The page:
For The Actor and I, it was simply a matter of future goals.  We had a bit of fun, but he never wants kids and I most likely do.  A definite deal breaker.  I didn’t want to waste time being with someone that I knew there was absolutely no future, despite the fact that we enjoyed each other’s company.  We originally met during our teenage years, then reconnected through the small world of Toronto theatre and Facebook.  There’s something so familiar about him that always makes me smile.  And it would be easy to have another fling with him.  But, as we enjoy our lunch and chat about our love lives, we both know that will never happen again.  Not because we don’t enjoy each other, but because our time has passed and romantic chemistry just isn’t there anymore.  There is no flirting.  He is casually dating as well, including one lady he likes who he met online.  But he does get calls sometimes from ladies he has dated, that are looking for booty calls or friends-with-benefits deals.  It’s easy to fall back into this, but not always the best decision to make.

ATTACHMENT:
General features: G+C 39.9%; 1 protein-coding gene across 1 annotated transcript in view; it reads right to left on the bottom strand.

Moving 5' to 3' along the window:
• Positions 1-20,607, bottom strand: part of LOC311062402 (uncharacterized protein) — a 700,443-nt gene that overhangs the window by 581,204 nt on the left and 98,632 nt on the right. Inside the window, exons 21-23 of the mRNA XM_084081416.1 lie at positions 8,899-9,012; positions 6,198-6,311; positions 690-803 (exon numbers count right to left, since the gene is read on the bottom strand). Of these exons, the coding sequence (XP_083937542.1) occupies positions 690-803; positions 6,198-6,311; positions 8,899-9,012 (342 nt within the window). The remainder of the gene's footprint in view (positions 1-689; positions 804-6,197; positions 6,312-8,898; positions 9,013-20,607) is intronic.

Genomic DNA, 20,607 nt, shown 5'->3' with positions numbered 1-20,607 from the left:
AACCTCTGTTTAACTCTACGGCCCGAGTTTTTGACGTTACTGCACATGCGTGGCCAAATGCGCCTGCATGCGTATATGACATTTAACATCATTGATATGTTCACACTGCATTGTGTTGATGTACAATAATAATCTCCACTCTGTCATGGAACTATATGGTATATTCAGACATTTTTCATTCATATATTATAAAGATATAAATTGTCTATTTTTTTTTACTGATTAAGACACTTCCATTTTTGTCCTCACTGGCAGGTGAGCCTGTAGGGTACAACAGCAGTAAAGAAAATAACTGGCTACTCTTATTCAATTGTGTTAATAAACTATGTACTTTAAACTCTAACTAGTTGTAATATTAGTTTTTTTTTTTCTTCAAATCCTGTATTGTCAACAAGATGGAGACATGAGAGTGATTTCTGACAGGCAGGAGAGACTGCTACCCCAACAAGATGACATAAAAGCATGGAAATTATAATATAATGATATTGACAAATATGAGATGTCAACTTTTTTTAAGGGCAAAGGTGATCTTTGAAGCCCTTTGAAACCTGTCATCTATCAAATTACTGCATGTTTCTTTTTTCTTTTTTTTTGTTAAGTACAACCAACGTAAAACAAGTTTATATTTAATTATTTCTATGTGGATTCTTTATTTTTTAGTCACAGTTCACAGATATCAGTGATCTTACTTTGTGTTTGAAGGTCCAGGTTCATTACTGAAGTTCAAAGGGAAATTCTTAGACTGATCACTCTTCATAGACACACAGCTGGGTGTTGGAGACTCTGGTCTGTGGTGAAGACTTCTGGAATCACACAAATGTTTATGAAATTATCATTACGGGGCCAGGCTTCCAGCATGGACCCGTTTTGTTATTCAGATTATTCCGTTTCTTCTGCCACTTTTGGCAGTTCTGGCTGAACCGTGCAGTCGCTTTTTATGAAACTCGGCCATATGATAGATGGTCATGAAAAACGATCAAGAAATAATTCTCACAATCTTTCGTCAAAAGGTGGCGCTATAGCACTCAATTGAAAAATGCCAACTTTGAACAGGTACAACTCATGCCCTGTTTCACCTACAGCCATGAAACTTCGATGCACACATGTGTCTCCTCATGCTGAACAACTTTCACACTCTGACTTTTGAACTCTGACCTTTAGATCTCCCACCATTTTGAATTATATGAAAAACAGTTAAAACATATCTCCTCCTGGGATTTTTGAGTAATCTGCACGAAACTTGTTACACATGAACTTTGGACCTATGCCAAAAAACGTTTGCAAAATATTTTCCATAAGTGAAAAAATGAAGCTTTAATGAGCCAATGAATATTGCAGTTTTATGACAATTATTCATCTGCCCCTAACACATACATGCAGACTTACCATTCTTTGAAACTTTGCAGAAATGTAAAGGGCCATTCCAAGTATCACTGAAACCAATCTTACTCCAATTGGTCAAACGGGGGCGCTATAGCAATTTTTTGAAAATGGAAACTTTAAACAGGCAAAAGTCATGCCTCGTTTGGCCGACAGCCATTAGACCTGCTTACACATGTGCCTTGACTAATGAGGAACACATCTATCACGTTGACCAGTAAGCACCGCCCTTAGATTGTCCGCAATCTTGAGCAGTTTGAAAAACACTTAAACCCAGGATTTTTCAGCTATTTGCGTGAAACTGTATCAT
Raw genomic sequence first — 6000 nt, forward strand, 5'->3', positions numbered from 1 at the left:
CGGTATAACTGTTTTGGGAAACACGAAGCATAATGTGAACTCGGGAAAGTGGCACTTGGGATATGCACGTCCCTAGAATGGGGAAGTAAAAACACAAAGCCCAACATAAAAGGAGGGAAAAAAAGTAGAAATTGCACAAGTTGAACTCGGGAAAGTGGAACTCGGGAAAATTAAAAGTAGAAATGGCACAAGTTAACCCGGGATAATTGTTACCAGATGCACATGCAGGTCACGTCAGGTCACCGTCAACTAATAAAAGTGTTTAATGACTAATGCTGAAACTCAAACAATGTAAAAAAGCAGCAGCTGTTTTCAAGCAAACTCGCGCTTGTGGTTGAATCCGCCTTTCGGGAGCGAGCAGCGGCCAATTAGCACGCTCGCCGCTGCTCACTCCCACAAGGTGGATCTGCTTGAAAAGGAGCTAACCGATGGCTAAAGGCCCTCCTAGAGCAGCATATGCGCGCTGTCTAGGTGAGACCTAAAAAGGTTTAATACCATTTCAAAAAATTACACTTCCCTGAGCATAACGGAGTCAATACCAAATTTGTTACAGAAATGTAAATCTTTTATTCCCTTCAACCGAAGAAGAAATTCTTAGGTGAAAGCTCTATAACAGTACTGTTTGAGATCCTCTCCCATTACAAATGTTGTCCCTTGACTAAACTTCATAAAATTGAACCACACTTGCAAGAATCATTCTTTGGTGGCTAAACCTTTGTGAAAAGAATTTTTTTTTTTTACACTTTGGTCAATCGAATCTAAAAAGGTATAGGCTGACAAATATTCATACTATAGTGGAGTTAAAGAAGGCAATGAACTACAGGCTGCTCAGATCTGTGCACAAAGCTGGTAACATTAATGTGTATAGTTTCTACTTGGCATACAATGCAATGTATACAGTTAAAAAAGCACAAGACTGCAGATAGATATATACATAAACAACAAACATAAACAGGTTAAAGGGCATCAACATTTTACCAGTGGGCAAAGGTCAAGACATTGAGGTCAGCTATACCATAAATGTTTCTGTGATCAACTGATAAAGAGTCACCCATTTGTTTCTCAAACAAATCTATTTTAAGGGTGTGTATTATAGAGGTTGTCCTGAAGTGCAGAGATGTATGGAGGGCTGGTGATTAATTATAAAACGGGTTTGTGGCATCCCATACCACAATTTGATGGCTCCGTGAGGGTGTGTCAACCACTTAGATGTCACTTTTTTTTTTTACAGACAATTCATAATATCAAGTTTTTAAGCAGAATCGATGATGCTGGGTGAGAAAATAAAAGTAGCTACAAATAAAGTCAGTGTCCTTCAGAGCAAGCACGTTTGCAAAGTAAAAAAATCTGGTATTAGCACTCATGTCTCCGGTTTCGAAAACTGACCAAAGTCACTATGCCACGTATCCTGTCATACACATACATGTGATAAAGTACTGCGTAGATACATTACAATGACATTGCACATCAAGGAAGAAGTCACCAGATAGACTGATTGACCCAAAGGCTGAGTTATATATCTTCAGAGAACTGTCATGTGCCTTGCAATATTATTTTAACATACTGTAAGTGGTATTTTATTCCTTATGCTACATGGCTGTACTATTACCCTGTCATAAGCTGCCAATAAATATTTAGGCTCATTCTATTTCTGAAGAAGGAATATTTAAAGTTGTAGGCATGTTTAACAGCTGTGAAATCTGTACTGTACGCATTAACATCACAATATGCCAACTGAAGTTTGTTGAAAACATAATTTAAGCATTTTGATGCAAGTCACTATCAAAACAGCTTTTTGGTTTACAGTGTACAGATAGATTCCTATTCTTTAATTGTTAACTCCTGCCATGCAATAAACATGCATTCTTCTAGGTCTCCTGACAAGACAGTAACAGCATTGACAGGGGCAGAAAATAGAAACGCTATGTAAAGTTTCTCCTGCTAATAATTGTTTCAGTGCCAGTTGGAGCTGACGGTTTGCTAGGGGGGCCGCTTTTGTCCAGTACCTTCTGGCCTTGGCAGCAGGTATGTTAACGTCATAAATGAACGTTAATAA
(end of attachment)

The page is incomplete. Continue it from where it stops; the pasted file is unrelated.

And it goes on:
The quickie…

Day fifty-two

Last night I attended the Buzz Festival at Theatre Passe Muraille – a tri-annual theatre work-in-development festival, which I talked a little about in yesterday’s post.  The Buzz Festival takes place over the course of a week and features three short works-in-progress and one musician or band per day.  After each presentation the audience is asked to write down their thoughts of the piece by answering specific questions given to them in a booklet form in the program.  Examples of questions included tonight were: “what images stand out?”; “was there anything unclear/confusing?”; “what do you think the focus should be?”; among other more piece-specific questions.  The goal of the festival is to allow the creators to receive specific feedback and build on the partnership between audience and story.  As Andy McKim, Artistic Director of Theatre Passe Muraille, said in the program: “Rather than theatre being created in isolation, artists are given the opportunity to incorporate audience feedback into the development of their work, ultimately creating stronger, supported theatre.”